Bayer Leverkusen 1 – 1 Bayern München: Both teams cancel each other out in a competitive draw.

Tactical symmetry

Bayern continued with the same line up that has seen them go eight consecutive matches undefeated.  Ottl and Tymoshchuk again dputized in central midfield in the absence of Van Bommel while Bastian Schweinsteiger was pushed forward into a more attacking role supporting lone striker Mario Gomez.

Leverkusen also fielded a 4-2-3-1, player for player the exact formation Bayern put out although it was largely a result of circumstance rather than choice.  Namely, Heynckes switched to accommodate the recent return of Brazilian playmaker Renato Augusto as well in form winger Sidney Sam.   Arturo Vidal, who had recently also played a more advanced position, returned to central midfield alongside skipper Simon Rolfes.

Both teams have been on good runs of form in the last couple of weeks so it was no surprise to see them come out and play for the win right from the start.   Each side was eager to get forward  and pushed its players up throughout the first half.  For forty-five minutes it was an exchange of attacks down the flanks without much given away in the center of the pitch.

The symmetrical line-ups that set the tone of the match


Wide threats – flanks were both areas of strength and weakness for both teams

Both teams generally stayed out wide when they attacked.  41% of Leverkusen’s attack came from the right flank, including the one that led to their penalty before the end of the first half.  30% came from the left including Leverkusen’s best chance at a second goal, Sam’s shot from outside the box that hit the post.  Lahm and Pranjic generally had a difficult time against Sam who kept switching sides during the match and running at players.  He has easily been one of the more impressive players this season and is proving to be a quality purchase for Leverkusen.  Word is already circulating about a call up to the national team.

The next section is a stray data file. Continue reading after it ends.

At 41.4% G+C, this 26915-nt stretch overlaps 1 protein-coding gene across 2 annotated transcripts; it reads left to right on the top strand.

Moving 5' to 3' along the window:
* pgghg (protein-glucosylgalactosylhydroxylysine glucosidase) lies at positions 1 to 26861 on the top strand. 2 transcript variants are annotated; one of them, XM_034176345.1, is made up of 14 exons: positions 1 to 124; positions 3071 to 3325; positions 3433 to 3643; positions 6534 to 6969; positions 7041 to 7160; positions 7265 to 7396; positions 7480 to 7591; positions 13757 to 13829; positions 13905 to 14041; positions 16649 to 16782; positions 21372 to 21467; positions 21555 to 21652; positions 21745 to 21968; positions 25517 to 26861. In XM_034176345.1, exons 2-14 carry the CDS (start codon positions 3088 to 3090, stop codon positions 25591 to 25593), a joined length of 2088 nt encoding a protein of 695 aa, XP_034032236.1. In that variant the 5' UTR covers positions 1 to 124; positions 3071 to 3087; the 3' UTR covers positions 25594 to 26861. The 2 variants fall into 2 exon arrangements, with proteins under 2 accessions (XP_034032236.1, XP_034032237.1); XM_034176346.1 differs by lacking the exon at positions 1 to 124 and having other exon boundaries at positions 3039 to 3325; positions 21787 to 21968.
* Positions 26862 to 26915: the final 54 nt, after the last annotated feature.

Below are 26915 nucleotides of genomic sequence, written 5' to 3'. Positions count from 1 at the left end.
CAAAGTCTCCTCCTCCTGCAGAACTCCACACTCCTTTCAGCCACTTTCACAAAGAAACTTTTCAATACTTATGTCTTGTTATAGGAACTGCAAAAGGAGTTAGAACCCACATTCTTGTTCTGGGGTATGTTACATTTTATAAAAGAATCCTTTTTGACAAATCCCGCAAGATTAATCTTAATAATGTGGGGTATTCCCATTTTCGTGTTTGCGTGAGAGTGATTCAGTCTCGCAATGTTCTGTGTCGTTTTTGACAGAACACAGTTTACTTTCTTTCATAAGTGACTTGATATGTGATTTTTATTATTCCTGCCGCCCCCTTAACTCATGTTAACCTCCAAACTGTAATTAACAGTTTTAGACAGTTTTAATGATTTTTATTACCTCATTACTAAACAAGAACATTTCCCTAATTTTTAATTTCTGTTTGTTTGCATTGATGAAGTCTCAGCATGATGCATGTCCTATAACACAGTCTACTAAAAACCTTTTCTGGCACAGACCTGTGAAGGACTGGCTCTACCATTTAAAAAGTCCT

Similarly, Bayern aimed 70% of their attacks from the flanks.  The most notable example was their goal in the 34th minute, a great team combination between Mueller and Schweinsteiger on the right cutting in to set up Mario Gomez.

In the first half, Bayern’s fullbacks, Lahm and Pranjic, were busy getting forward and this had a twofold effect.  One, it effectively pinned back Leverkusen’s fullbacks, Schwaab and Kadlec and thus took them out of the game.  And second, it left a lot of space exposed at the back for Barnetta, Sam and Renato Augusto to exploit.

Teams neutralize each other

Bayern's midfield general Bastian Schweinsteiger (l) shields the ball from Leverkusen's Arturo Vidal (r)

Bayern and Leverkusen’s gameplans did not differ much and because their tactics and players matched each other almost player for player the second half was very much one of attrition.  After both goals were scored they were also a bit more cautious in their approach.  Ottl and Tymoshchuk are both defensively inclined and did not give up much space while Vidal put in his usual energetic performance.  Heynckes brought on Castro for Schwaab to anticipate the substitution of Ribery but both players ended up canceling each other out and making little impact on the game.

The final verdict: Van Gaal’s 4-2-3-1 provides much needed stability